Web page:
Monday, June 15, 2009

Shiraz Protests a Shadow of Events in Tehran

June 15, 2009
By Justin McMahan

SHIRAZ, Iran – Early this morning, we caught a flight to the Iranian city of Shiraz. Throughout most of the day, all was calm in this sleepy southern city. At lunch, two boys (pictured at right) wandered over to our table and asked to have their picture taken with us. Other locals stopped us on the street just to say hello, ask us where we are from and welcome us to their country.

This evening, we browsed the local souq, snapping pictures of local merchants, many of whom held up the peace sign, which has come to signify support for former Prime Minister Mousavi. A few minutes after we purchased a locally made scarf, a merchant said something in Farsi to Ahmed, our guide. The message: get the foreigners out of here. Something is going to go down. Within a span of two minutes, the market transformed from a scene of casual shopping for fabric, nuts and other sundries to a frenzied attempt to put goods away and close up shop. Ahmed ushered us down a side alley. Soon we were outside, and everything appeared fine, save for a taxi driver who told Ahmed to be careful with us. We made it back to the hotel no problem.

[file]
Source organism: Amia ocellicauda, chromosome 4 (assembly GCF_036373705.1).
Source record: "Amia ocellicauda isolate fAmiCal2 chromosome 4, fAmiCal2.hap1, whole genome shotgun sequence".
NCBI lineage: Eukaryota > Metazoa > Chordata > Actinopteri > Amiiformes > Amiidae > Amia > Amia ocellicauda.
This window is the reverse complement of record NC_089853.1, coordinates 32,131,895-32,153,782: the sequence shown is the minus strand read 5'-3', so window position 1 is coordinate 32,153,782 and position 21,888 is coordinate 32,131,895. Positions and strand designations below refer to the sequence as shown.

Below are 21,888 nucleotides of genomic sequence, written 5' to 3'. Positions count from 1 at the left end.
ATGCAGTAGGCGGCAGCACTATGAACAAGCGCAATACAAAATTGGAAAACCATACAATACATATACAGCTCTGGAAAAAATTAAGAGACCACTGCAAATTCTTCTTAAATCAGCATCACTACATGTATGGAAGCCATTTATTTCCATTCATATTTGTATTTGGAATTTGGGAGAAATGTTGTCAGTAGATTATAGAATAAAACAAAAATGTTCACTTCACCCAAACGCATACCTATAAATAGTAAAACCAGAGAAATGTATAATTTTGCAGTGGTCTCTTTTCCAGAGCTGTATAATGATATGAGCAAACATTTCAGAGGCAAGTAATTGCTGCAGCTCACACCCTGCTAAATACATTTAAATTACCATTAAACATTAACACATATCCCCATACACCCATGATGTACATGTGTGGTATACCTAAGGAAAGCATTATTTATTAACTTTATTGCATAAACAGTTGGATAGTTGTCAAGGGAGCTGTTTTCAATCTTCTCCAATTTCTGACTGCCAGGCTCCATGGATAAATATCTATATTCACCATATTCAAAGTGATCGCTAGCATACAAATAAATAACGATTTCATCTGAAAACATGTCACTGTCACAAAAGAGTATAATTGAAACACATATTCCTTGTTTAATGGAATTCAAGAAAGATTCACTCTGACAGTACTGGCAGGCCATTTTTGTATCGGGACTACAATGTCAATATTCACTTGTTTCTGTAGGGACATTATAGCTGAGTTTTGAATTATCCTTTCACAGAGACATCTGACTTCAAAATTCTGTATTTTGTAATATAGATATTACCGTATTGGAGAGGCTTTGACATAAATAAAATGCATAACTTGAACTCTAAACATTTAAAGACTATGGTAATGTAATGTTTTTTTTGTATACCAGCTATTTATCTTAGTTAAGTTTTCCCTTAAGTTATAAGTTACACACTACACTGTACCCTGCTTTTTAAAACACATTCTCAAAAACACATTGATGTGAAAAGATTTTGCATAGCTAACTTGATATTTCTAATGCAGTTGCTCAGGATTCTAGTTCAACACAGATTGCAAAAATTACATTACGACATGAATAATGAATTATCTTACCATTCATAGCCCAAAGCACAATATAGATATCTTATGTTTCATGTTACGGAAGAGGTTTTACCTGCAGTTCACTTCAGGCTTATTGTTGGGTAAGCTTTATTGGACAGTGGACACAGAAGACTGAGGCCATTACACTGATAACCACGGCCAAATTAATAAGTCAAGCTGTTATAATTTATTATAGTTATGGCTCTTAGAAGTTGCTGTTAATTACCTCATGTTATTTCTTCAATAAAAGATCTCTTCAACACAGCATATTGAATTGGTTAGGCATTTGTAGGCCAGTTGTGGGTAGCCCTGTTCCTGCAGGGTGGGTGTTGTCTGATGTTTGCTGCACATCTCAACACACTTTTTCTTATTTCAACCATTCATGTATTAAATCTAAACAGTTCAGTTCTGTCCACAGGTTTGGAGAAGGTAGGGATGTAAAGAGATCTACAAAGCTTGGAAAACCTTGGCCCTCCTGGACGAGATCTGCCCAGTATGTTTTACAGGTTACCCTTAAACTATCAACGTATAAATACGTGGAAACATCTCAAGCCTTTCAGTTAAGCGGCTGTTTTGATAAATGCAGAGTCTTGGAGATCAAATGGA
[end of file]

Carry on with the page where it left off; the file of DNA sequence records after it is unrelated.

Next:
On the way to dinner, the troops were again out in force, anticipating another protest. Like many of the youth here, many just looked bored. One overweight officer was lounging against a tree. Other men were standing around, some staring at their feet.

On the way back to the hotel, they had closed the main road, which seemed to do the trick. One thing is for sure: the reaction to the election in Shiraz is nothing like what it is happening in Tehran.
On another note, if there is one thing I have learned during my time in this country, it is that Iranians love Americans. During my first days here, I identified myself as English, which I am, technically. But I soon realized that I get much more mileage out of my American identity. Britain and Iran have a troubled history. In the eyes of Iranians, Britain embodies imperialism. That may be one reason why the government is trying to purchase the second UK embassy up in the hills near the palace of Shah Pahlavi. The Brits also have a huge compound right in the center of town.

But there is more to it than that. Ahmed, our guide, explained that Iranians appreciate the warmth and openness that Americans show to others who they hardly know. Maybe that it because Iranians are much the same way. Either way, it makes me proud to be an American.


  1. Great reporting, please be safe!!!

  2. hope you guys are ok, was really worried about you. take care of yourselves and each other. Thanks for the great updates!